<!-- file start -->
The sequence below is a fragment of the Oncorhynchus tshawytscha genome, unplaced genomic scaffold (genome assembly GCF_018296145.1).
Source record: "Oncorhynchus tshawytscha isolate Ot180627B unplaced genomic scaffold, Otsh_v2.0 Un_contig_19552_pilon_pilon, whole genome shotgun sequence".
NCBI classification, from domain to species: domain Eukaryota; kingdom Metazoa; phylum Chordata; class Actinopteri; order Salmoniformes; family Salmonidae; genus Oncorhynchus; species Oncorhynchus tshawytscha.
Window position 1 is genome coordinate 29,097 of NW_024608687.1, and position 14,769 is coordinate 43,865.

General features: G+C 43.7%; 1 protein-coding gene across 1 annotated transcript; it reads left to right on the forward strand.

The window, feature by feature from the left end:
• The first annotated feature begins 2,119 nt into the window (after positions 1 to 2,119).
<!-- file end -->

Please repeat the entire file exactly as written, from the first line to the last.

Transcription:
The sequence below is a fragment of the Oncorhynchus tshawytscha genome, unplaced genomic scaffold (genome assembly GCF_018296145.1).
Source record: "Oncorhynchus tshawytscha isolate Ot180627B unplaced genomic scaffold, Otsh_v2.0 Un_contig_19552_pilon_pilon, whole genome shotgun sequence".
NCBI classification, from domain to species: domain Eukaryota; kingdom Metazoa; phylum Chordata; class Actinopteri; order Salmoniformes; family Salmonidae; genus Oncorhynchus; species Oncorhynchus tshawytscha.
Window position 1 is genome coordinate 29,097 of NW_024608687.1, and position 14,769 is coordinate 43,865.

General features: G+C 43.7%; 1 protein-coding gene across 1 annotated transcript; it reads left to right on the forward strand.

The window, feature by feature from the left end:
• The first annotated feature begins 2,119 nt into the window (after positions 1 to 2,119).